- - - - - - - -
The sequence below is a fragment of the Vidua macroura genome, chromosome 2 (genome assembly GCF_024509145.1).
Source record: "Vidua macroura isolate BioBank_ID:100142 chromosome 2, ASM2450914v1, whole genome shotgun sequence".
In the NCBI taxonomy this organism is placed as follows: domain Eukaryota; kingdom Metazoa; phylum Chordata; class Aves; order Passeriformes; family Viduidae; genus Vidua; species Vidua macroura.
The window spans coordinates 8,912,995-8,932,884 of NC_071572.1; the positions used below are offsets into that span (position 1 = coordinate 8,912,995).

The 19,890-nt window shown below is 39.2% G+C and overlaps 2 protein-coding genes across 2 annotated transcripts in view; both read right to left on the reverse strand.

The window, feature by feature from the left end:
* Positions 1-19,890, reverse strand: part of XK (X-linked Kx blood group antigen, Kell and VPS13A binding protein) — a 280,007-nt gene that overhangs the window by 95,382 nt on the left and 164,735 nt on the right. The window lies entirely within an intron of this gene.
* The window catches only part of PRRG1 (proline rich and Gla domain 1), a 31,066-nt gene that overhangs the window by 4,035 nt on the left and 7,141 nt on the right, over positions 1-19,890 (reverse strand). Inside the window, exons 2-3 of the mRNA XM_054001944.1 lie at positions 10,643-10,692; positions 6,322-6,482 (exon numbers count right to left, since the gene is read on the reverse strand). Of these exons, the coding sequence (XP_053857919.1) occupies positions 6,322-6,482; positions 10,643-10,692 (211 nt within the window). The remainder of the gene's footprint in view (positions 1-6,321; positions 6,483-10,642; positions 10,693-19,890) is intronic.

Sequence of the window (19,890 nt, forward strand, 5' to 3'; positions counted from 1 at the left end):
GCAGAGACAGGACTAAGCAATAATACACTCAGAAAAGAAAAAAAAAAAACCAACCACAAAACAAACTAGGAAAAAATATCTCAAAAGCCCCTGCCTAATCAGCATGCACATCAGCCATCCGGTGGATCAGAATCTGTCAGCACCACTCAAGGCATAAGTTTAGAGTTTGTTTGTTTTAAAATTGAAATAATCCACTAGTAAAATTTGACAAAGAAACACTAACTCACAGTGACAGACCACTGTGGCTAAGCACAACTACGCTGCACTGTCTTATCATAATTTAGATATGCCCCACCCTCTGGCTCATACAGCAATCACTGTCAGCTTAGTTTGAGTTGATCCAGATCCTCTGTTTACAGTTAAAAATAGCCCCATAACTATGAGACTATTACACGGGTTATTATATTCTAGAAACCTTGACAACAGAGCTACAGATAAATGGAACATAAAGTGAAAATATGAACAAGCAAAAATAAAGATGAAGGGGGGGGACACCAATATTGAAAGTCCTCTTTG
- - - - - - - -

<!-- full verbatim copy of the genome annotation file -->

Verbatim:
The sequence below is a fragment of the Vidua macroura genome, chromosome 2 (genome assembly GCF_024509145.1).
Source record: "Vidua macroura isolate BioBank_ID:100142 chromosome 2, ASM2450914v1, whole genome shotgun sequence".
In the NCBI taxonomy this organism is placed as follows: domain Eukaryota; kingdom Metazoa; phylum Chordata; class Aves; order Passeriformes; family Viduidae; genus Vidua; species Vidua macroura.
The window spans coordinates 8,912,995-8,932,884 of NC_071572.1; the positions used below are offsets into that span (position 1 = coordinate 8,912,995).

The 19,890-nt window shown below is 39.2% G+C and overlaps 2 protein-coding genes across 2 annotated transcripts in view; both read right to left on the reverse strand.

The window, feature by feature from the left end:
* Positions 1-19,890, reverse strand: part of XK (X-linked Kx blood group antigen, Kell and VPS13A binding protein) — a 280,007-nt gene that overhangs the window by 95,382 nt on the left and 164,735 nt on the right. The window lies entirely within an intron of this gene.
* The window catches only part of PRRG1 (proline rich and Gla domain 1), a 31,066-nt gene that overhangs the window by 4,035 nt on the left and 7,141 nt on the right, over positions 1-19,890 (reverse strand). Inside the window, exons 2-3 of the mRNA XM_054001944.1 lie at positions 10,643-10,692; positions 6,322-6,482 (exon numbers count right to left, since the gene is read on the reverse strand). Of these exons, the coding sequence (XP_053857919.1) occupies positions 6,322-6,482; positions 10,643-10,692 (211 nt within the window). The remainder of the gene's footprint in view (positions 1-6,321; positions 6,483-10,642; positions 10,693-19,890) is intronic.

Sequence of the window (19,890 nt, forward strand, 5' to 3'; positions counted from 1 at the left end):
GCAGAGACAGGACTAAGCAATAATACACTCAGAAAAGAAAAAAAAAAAACCAACCACAAAACAAACTAGGAAAAAATATCTCAAAAGCCCCTGCCTAATCAGCATGCACATCAGCCATCCGGTGGATCAGAATCTGTCAGCACCACTCAAGGCATAAGTTTAGAGTTTGTTTGTTTTAAAATTGAAATAATCCACTAGTAAAATTTGACAAAGAAACACTAACTCACAGTGACAGACCACTGTGGCTAAGCACAACTACGCTGCACTGTCTTATCATAATTTAGATATGCCCCACCCTCTGGCTCATACAGCAATCACTGTCAGCTTAGTTTGAGTTGATCCAGATCCTCTGTTTACAGTTAAAAATAGCCCCATAACTATGAGACTATTACACGGGTTATTATATTCTAGAAACCTTGACAACAGAGCTACAGATAAATGGAACATAAAGTGAAAATATGAACAAGCAAAAATAAAGATGAAGGGGGGGGACACCAATATTGAAAGTCCTCTTTG